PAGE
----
San Francisco

Fletcher Benton and John Ihle

Hansen Galleries

Mr. Benton’s “Kinetic Paintings” are sophisticated mobile geometric montages in the crisply economical symmetries and black, white, and primary color palette of the Hard Edge school. In a modern spirit Mr. Benton has turned to the mechanical principles underlying the famous automata of the great 17th and 18th cen­tury horologists, executing colorful compositions on a metal plaque or “face” equipped with various sliding bars, squares and panels, the synchronized movements of which are predetermined by an essentially “clockwork” type of mechanism encased behind the plaque. Technologically the only modern touch is that the rotors, gears and cogwheels are activated by switch-con­trolled electric current rather than by pendulums or key-wound springs. The most successful of these novelties are Synchromatic Blue and Red and Synchromatic Red and Silver. In both of these devices the essential design and a small, geometrically contoured movable metal plate are seen at a glance, in any state of the device, and would seem to hold no surprises; while, due to the visibility of the track or groove, even the mechanical perform­ance is immediately predictable. Not so immediately and intuitively predict­able, however, are startling kaleido­scopic changes of pattern produced by the moving part in relation to its stable background, and one can watch these gimmicks through four or five cycles with undiminished surprise and plea­sure. Less successful are the devices employing sliding-door panels that al­ternately open and close over the en­tire plaque. One can only be surprised by them once, and if one sees them first in “open” position, the design produced when the panels converge to “closed” position is optically pre­dictable.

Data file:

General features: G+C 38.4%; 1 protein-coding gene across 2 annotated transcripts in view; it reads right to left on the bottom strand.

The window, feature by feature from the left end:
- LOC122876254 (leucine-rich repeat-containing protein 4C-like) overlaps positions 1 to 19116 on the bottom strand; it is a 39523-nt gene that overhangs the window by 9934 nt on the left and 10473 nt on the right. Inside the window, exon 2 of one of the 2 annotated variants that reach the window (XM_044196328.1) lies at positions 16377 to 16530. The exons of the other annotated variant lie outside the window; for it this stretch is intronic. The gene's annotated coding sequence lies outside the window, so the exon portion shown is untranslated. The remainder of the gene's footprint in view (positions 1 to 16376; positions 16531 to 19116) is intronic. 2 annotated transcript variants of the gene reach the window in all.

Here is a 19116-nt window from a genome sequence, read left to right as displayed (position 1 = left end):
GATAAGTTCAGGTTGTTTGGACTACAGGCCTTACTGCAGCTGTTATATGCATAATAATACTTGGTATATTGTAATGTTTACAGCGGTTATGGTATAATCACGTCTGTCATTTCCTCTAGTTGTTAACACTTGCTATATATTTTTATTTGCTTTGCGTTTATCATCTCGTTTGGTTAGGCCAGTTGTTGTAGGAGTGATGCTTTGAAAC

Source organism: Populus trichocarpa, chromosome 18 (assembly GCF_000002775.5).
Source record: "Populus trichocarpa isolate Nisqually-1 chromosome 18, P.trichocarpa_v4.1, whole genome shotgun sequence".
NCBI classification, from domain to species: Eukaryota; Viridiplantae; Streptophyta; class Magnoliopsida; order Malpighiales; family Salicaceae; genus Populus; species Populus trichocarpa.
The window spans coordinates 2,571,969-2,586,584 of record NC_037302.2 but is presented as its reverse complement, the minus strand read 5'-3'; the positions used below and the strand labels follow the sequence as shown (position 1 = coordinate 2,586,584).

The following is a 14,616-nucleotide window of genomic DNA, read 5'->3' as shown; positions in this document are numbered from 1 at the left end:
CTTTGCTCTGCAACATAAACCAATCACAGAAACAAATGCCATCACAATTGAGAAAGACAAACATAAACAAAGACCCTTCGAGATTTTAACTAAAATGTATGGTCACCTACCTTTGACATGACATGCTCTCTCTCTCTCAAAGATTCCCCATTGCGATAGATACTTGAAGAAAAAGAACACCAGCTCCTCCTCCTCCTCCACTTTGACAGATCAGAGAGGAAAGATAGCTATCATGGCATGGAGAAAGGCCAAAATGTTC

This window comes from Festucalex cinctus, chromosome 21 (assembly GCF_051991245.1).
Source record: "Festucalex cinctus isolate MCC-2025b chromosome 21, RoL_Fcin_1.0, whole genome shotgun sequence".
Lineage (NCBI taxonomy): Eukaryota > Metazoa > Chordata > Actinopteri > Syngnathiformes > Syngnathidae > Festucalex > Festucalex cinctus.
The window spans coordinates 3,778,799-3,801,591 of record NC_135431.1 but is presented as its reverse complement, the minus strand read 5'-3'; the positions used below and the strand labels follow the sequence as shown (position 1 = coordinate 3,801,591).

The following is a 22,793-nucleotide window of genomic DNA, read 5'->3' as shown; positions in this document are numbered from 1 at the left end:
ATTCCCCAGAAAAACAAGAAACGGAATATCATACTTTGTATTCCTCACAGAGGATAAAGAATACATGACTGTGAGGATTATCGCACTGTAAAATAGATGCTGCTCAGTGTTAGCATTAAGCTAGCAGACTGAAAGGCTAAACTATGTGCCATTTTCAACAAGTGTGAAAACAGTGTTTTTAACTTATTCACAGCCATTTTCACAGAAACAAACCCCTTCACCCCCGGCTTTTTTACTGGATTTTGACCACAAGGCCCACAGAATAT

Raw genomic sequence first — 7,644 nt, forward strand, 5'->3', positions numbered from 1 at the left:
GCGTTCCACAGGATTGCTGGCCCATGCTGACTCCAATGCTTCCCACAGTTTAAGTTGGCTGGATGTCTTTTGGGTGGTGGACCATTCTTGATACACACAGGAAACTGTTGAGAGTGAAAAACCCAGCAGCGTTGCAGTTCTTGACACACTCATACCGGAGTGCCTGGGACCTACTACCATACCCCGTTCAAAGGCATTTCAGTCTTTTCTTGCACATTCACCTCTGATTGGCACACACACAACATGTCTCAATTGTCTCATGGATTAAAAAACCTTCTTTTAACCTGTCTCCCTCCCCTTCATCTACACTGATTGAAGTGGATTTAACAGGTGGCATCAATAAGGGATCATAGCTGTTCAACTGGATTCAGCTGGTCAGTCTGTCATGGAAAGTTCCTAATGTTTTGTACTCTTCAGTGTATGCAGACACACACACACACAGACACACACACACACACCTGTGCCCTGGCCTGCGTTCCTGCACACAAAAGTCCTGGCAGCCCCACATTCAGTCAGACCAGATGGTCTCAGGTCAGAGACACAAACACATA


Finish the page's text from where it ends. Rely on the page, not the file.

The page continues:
John Ihle’s prints exhibit graphic virtuosity and a concern for refined textures reflecting the Tamarind influ­ence on West Coast printmaking. There is also a preoccupation with hierogly­phic motifs vaguely suggestive of West­ern American Indian derivation—an­other familiar Tamarind theme. Some of this work gets pretty slick and decor­ative. Mr. Ihle is at his best when es­saying a personal, wry humor, as in the amusing Me Tarzan, You Jane.

Palmer D. French